It just makes me so happy to see so many creatures thriving around the garden.
Our efforts to create habitat and plant food sources result in frequent visitors, including birds.
In the springtime and during most of the early summer months we listened to the strings of Northern mockingbird songs. Unmated males sang throughout the night. Now that everyone seems to have a mate and produced fledglings, no one is singing. Instead they are busy raising their young, chasing crows away from their nests.
The Northern mockingbird fledgling in the image above seems to favor the top branches of a crab apple tree. This seems to be the perfect spot to wait for mama to bring meals of berries and insects.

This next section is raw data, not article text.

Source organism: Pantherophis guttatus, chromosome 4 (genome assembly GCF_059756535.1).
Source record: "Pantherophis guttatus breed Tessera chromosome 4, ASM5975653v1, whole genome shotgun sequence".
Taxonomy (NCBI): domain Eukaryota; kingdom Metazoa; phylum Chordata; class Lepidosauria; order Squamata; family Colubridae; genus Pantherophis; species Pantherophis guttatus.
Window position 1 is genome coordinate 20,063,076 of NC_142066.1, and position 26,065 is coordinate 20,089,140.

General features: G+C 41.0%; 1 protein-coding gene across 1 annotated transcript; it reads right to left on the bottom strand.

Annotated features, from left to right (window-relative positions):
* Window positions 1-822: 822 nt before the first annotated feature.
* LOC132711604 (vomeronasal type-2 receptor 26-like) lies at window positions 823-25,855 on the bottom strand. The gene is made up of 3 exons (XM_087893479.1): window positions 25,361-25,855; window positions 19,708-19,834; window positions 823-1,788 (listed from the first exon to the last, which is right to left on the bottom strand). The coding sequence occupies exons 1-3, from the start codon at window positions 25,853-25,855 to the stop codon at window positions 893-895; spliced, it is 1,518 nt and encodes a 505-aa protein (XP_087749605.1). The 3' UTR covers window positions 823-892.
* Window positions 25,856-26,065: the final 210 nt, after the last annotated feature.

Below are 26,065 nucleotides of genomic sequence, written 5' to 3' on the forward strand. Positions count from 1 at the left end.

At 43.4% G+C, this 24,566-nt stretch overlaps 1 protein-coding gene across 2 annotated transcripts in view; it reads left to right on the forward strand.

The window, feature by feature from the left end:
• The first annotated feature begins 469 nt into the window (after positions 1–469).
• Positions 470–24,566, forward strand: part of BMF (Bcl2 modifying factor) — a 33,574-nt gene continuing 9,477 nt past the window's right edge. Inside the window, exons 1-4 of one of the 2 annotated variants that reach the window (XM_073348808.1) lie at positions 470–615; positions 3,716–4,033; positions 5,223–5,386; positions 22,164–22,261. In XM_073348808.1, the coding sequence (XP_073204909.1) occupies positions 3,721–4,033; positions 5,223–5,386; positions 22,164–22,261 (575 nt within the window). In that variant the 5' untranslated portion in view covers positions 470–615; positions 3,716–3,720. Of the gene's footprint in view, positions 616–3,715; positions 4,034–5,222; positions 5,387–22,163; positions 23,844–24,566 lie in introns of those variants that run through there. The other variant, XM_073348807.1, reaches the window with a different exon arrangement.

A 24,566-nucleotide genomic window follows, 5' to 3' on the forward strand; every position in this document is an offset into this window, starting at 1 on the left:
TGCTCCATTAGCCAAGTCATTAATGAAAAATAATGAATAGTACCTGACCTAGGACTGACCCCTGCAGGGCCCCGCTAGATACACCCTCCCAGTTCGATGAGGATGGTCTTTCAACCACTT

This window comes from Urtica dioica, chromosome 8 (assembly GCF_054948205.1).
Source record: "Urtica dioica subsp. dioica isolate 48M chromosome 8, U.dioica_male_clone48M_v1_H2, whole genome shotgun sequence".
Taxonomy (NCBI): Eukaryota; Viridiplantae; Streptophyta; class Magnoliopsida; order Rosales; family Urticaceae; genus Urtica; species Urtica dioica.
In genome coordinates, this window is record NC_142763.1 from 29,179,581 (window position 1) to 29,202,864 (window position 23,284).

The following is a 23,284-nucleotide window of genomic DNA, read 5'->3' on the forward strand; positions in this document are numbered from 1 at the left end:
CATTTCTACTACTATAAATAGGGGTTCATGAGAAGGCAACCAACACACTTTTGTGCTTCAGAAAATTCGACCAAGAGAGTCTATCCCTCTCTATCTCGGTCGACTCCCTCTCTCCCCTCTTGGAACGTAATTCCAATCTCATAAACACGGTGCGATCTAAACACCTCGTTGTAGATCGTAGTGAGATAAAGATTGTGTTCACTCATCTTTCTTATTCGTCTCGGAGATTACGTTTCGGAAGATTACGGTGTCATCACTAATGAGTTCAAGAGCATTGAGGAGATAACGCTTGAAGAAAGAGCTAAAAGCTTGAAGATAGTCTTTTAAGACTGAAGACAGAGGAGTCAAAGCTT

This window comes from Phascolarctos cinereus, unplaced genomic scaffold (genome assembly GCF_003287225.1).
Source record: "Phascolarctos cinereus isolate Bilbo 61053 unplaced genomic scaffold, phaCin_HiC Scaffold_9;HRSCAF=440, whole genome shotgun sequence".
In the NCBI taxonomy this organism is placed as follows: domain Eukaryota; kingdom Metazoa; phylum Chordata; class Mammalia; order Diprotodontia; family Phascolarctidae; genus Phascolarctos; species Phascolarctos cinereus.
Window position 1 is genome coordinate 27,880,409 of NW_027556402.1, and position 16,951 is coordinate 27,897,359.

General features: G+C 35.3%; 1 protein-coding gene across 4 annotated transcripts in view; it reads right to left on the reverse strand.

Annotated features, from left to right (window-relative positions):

Brown-eyed bushtits are also frequent visitors, descending on the patio shrubs in groups of twelve or more.
Here two of the birds are picking at an undeveloped bud on a butterfly bush.
At first I wondered why the bushtits were pecking at these buds.
And then I remembered that the reason why some of the buds don't develop properly, if at all, is because of buddleia budworms, laid by a small brown moth that destroys butterfly bushes.
Hurrah, the bushtits are eating those worms!
Since it can be invasive, we keep the butterfly bush in a large container.
The blossoms are a good supplemental source of nectar for all butterflies and bees.
And now I see that the plant is a good food source for the birds, as well.
An Anna's hummingbird resting momentarily on a Meyer lemon tree branch.
Hummingbirds zoom across the patio all day, pausing to sip nectar from blossoms on salvia, cuphea, lavender and other plants. In the late afternoon they feed on insects on the lemon tree branches.
The bird bath provides refreshment and bathing opportunities.
Here a house finch female took sips of water before she decided to plunge into the bath.